“Part of the problem about the ‘myth’ argument is the notion is that we’ve got different definitions of what constitutes a STEM job,” said Rosen. “More jobs are being created now that are clearly STEM dependent. And if you graduate with a degree in one of the sciences, you are a very interesting candidate to organizations that work in financial sector or consultants because you have demonstrated problem-solving ability.”

STEM grads may also be underprepared to meet the needs of STEM employers, says Steven Zylstra, president and CEO of the Arizona Tech Council and chairman of the Tech Councils of North America, which are both trade associations for science and technology companies. In his work with technology businesses, “the number one issue companies are concerned or complain about is access to talent and quantity and quality,” he said. In other words, just because someone graduates with a STEM degree does not mean she is actually prepared and qualified for the STEM jobs that need to be filled.

Corporations and immigration

The reason Americans believe there is a STEM shortage when one doesn't exist is corporate interests, Charette says. He argues that an oversupply of workers benefits corporations because it helps keep wages down.

“Companies would rather not pay STEM professionals high salaries with lavish benefits, offer them training on the job, or guarantee them decades of stable employment,” he said.

Arguments over the existence of a STEM crisis have become more pronounced as the government contemplates allowing more skilled workers into the country on H-1B visas, a move that is supported by those who believe that a shortage in STEM exists and needs to be filled by high-skill immigrant workers.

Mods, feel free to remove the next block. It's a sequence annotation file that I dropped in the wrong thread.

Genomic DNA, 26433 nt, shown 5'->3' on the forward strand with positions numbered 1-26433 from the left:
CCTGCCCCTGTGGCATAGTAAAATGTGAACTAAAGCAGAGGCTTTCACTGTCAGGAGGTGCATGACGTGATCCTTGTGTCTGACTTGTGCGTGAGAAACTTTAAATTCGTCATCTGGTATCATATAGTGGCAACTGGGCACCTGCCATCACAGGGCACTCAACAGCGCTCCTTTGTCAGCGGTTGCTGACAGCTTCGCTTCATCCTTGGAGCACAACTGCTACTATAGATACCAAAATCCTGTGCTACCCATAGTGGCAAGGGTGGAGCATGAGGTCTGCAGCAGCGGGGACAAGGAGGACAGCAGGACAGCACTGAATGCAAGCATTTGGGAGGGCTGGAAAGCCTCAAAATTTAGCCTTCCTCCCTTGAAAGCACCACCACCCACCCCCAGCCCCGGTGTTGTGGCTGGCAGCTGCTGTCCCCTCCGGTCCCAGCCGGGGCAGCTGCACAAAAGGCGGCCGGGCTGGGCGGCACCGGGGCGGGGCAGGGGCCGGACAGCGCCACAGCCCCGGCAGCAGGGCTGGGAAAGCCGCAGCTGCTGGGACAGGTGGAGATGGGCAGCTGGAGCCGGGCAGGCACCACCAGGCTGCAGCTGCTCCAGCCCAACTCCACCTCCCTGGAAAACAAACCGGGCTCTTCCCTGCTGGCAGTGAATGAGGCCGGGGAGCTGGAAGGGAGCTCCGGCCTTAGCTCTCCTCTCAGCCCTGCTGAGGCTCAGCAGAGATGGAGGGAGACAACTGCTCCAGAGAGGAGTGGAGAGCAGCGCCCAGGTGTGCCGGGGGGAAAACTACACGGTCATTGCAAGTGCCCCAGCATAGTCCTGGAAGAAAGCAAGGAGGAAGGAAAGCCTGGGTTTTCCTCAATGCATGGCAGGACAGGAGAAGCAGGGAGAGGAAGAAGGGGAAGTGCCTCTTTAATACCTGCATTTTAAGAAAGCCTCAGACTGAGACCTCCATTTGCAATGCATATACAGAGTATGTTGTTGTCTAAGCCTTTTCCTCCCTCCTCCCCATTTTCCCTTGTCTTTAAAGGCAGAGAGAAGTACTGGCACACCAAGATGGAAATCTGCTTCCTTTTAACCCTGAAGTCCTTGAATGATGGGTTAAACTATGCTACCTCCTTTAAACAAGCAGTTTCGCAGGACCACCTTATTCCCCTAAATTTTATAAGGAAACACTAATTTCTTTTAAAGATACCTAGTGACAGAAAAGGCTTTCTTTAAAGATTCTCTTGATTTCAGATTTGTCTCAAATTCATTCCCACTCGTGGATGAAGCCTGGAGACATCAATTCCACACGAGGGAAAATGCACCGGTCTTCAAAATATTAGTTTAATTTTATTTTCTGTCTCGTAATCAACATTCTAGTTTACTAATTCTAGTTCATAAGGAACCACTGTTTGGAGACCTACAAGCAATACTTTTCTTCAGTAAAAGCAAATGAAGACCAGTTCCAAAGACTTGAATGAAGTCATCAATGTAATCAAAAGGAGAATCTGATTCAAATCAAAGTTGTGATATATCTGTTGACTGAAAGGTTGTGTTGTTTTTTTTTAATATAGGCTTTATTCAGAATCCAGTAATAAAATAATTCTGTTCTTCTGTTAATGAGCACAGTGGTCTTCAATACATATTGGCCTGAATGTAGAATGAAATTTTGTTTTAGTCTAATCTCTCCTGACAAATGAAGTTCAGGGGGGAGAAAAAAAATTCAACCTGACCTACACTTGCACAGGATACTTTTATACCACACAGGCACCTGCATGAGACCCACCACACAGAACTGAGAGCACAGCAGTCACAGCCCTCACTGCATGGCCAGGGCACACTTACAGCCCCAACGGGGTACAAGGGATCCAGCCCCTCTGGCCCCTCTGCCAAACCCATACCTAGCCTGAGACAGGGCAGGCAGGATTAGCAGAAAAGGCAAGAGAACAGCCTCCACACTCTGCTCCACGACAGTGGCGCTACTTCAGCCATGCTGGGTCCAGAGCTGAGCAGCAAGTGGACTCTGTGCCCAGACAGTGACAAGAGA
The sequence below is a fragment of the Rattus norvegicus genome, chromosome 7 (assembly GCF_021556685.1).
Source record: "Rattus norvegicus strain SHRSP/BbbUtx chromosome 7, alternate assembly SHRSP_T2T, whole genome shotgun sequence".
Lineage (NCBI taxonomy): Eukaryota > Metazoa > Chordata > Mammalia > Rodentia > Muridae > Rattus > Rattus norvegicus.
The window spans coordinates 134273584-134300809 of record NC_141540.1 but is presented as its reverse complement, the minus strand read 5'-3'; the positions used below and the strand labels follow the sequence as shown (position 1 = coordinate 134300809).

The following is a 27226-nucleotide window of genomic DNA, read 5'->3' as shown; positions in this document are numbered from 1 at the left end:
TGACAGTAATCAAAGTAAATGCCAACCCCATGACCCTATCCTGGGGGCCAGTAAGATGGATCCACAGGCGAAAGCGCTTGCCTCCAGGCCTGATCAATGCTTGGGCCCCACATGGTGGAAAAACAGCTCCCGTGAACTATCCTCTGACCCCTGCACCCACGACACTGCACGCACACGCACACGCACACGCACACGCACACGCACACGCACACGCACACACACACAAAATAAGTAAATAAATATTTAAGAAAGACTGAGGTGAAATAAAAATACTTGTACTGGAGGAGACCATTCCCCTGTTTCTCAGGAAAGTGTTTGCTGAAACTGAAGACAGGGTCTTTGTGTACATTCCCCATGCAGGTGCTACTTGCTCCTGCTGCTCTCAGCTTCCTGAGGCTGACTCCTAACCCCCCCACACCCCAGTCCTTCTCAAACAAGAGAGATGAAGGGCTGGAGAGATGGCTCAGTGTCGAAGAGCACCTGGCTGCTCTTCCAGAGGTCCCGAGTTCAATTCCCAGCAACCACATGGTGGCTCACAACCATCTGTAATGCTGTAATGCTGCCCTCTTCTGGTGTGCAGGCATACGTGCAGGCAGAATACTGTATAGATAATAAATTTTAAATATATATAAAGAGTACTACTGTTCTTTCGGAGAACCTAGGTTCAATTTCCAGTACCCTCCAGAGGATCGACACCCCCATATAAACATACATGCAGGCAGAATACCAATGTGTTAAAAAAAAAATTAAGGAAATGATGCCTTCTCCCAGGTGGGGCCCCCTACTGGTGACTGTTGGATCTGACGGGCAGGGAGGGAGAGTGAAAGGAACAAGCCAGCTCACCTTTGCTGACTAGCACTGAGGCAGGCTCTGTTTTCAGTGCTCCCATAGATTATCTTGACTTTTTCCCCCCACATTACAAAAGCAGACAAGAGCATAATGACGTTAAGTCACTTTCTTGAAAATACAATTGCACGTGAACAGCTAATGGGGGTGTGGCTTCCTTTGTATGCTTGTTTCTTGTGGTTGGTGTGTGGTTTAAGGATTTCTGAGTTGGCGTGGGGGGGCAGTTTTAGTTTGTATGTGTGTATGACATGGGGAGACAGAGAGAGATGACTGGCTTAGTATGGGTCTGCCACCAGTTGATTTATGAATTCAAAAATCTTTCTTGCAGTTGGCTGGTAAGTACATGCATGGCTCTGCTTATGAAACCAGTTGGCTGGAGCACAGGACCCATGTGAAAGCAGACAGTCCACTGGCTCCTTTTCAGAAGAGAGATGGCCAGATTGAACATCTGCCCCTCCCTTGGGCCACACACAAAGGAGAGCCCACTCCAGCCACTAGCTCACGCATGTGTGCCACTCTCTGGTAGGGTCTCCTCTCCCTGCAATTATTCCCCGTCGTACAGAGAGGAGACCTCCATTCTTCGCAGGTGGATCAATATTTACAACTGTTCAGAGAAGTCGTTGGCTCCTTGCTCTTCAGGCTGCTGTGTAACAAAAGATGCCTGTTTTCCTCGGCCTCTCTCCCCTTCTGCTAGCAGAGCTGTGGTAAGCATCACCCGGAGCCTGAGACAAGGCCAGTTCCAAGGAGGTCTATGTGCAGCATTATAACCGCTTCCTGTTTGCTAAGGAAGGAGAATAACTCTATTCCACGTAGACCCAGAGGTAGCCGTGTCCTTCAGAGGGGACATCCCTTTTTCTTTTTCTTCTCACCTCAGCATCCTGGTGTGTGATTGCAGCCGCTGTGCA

But skeptics of the STEM shortage argue that corporations have an economic incentive to bring in workers from other countries who are willing to work for lower pay in order to keep the wage level low, even if there are qualified Americans to do the jobs. Charette points out that Alan Greenspan, former chairman of the Federal Reserve, acknowledged that high-skilled immigrant visas “would suppress the skilled-wage level.”

But the evidence that H-1B visas are merely an attempt to keep wages in STEM fields down appears somewhat murky and incomplete. According to a May study from the Brookings Institute, a policy think-tank, data show that H-1B visa holders earn more than comparable native-born workers and wages are increasing in occupations with most H-1B requests, both indicators that immigrant workers are fulfilling high-demand jobs with a limited domestic supply of workers.

However, the Brookings study also found that among H-1B visas issued, about 25 percent were for “occupations that typically require only an associate’s degree, meaning that the current U.S. workforce could be trained to do these jobs at relatively little cost.” Adding this to the fact that not all STEM jobs are experiencing the same shortage, the Brookings study's authors concluded that they needed more data to determine whether H-1B visas were actually filling an unmet demand.

“Immigrants are great for the country but there’s no reason to give this particular group of immigrants a leg up in the process,” Kuehn said.

Areas of consensus

While there is disagreement over whether a STEM shortage exists, parties on both sides of the debate agree that math and science education is important for America's youths. Students who have a good grounding in basic STEM concepts are more likely to be high-level thinkers who can make informed decisions about the world around them, experts say.

“Education is not solely about the job you’re going to get,” Rosen said. “It’s about turning out informed citizenry who can do critical thinking, interpret data and participate in democracy. There are going to be jobs out there five years from now that you and I can’t even imagine. STEM is certainly going to be a part of that.”

Charette concedes that people are suffering from a “STEM knowledge shortage.” To that end, he said, “improving everyone’s STEM skills would clearly be good for the workforce and for people’s employment prospects, for public policy debates, and for everyday tasks like balancing checkbooks and calculating risks.”

In order to make STEM subjects more important and appealing to kids, Zylstra says there needs to be a shift in cultural priorities. “In America, we tend to celebrate things like sports,” he said. “Instead, we need to be celebrating science and technology.”